But the most beautiful one was the woman. She was tall and willowy, with long white hair and gray eyes like mine. Unlike me, though, every part of her seemed soft, like a warm glow followed her around wherever she went.
11-y-o Note: I definitely kept her white hair, and the character is almost always wearing black in the book as well.
Ami: 14, member of the Southern Flock. (Hates being called “Ami.” Her name is Ameline Marion Lachance.)
When I first laid eyes on the girl, she was dressed head to toe in pink. Her blonde hair was threaded back into intricate braids, and a bow sat at the end of the braids where the golden strands came together. When Ami cried, she swung her head back and forth, and the bow swayed like a pendulum, all neat and tidy like a present.
11-y-o Note: You can’t really see the doll’s hairstyle anymore, but it was there. I promise. I also used pink on this character a lot.
Tessa: 9, member of the Northern Flock (too small to crush on Adam, but apparently, all the girls like Adam…maybe I should’ve shared Adam…Adam’s origin story is also up on Wattpad: Read Adam)
I pointed to the girl with pigtail braids. “That’s Tessa.”
“So what?” Tessa said, looking over her shoulder at Adam, then to me, her earthy brown eyes matching her powers and her complexion.
11-y-o Note: Her hair, like Ami’s, used to be tied up, too.
On a serious note, I think writing can be explored in a million ways, and I love my shameless Barbie play. I’ve legitimately called my #1 beta reader complaining of being stuck and she has asked me if I pulled the Barbies out yet. Having a physical representation works for me. I definitely don’t use their descriptions in newer writings, but I wanted to keep what I could for the rewrite since this particular work was built upon them. Imagination shouldn’t be chained to rules. Find what works for you, explore how you want, and daydream until the end of time. Even if that means playing with dolls.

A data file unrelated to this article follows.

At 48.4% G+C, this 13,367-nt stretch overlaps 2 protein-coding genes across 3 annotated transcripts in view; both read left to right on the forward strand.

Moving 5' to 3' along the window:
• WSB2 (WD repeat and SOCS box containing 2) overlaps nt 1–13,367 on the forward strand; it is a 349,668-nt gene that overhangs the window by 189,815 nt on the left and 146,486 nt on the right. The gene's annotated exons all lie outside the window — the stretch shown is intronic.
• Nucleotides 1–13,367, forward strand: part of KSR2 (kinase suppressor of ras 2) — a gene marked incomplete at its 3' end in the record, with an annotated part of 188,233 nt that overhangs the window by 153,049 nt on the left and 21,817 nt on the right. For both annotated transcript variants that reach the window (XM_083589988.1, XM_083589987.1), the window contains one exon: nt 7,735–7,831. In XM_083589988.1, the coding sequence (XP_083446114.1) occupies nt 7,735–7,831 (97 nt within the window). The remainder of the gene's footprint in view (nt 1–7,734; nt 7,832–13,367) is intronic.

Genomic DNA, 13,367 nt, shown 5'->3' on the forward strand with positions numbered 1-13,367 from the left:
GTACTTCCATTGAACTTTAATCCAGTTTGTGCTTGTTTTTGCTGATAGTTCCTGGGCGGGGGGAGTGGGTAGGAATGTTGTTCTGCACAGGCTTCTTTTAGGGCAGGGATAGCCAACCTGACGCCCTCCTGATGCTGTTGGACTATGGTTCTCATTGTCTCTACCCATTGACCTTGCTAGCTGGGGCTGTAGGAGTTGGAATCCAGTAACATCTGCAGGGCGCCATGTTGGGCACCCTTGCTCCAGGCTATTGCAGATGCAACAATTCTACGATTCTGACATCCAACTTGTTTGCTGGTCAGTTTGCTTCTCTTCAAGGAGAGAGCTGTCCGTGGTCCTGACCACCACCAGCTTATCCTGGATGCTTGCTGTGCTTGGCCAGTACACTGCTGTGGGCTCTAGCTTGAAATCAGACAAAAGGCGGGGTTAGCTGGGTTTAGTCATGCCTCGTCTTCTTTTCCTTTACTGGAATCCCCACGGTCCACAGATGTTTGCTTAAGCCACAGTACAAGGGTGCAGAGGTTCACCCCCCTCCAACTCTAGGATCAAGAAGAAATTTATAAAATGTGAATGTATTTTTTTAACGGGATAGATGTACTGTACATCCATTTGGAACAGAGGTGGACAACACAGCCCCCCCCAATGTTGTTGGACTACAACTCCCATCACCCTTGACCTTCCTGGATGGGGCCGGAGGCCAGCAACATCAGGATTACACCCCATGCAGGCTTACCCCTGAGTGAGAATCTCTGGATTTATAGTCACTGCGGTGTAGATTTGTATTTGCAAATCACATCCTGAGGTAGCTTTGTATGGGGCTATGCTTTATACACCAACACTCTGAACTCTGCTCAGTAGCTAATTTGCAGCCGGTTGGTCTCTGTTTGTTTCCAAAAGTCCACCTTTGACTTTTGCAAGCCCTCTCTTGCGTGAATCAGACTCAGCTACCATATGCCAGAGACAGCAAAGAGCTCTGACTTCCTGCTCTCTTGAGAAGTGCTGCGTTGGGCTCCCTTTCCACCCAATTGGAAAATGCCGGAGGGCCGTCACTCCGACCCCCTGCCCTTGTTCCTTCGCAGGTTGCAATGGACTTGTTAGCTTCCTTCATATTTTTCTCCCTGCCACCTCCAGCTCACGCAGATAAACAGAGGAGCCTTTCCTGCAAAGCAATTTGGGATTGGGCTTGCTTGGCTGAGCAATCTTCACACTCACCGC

Original posted April 19, 2014
It actually has different dolls and characters, but some of those characters have changed, so I didn’t include them in this post.
To everyone I met at BFest this week, thank you for coming out!
I had a blast!
If you missed out, you can buy signed books from Barnes & Noble in Oak Park Mall in Overland Park, KS and in Zona Rosa in Kansas City, MO!
For you online readers, don’t forget that Minutes Before Sunset, book 1 in the Timely Death Trilogy, is FREE right now. (And book 2 and book 3 are available, so no waiting!)
Minutes Before Sunset: book 1:
Amazon, Barnes & Noble, iBooks, Smashwords, Kobo, Goodreads
Pre-Order Bad Bloods
November Rain, Part One, releases July 18, 2016
Amazon, Barnes & Noble, iBooks, Kobo, Smashwords, Goodreads
November Snow, Part Two, releases July 25, 2016
15 thoughts on “#MondayBlogs Writing With Barbie”
Hey, you’re living your childhood dream, cute how the story started.
I’m glad you enjoyed it! Thank you for reading. 😀
Glad you enjoyed it! Thank you for reading and commenting. 😀
Thanks for sharing this fun post.
So glad you enjoyed this post. 😀 Thank you for reading and commenting, Marilyn!
I just wanted to point out that I think we both have Daniel, assuming that Daniel is the one with the exciting hair. Was he formerly in the medical profession before he switched to book protagonist? If so, definitely the same guy.
Haha! You’re probably right, though I can’t quite remember how he started out. Your comment is super funny, because Daniel can heal people in Bad Bloods, though his healing comes with consequences. So…he’s kind of a doctor?
Definitely a career path that progressed naturally, then! Hopefully, the salary for medical work in dystopias isn’t too shabby.
Haha! Yeah. Hmm…Come to think of it, maybe he heals because he was a doctor Barbie and I’ve completely forgotten that fact. It has been over a decade, but 11-year-old Shannon was pretty impressionable, especially toward dolls. 😛
That would make so much sense!
It’s kind of funny, because I also came up with stories using toys (Belville, actually. Legos for girls) that still influence my writing.
Toys are awesome! Having a physical representation helps so much.
thanks for share very nice post !!!